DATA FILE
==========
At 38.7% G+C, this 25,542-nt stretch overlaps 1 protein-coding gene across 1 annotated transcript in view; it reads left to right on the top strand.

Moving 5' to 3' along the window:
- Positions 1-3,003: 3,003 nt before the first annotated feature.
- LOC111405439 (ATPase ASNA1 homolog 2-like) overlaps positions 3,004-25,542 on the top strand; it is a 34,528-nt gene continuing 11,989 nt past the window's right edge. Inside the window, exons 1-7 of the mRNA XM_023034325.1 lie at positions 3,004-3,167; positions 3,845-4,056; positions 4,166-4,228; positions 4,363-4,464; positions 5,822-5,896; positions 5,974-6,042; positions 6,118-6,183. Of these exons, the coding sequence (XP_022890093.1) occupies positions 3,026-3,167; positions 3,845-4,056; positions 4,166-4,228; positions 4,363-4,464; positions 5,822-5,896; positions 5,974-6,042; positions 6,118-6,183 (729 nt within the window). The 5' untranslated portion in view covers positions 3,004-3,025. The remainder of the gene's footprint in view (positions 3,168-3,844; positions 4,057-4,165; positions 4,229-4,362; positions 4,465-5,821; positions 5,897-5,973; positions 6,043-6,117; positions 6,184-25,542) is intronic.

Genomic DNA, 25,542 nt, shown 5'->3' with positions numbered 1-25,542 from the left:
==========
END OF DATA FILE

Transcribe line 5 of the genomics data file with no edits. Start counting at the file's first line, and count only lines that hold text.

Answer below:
Genomic DNA, 25,542 nt, shown 5'->3' with positions numbered 1-25,542 from the left: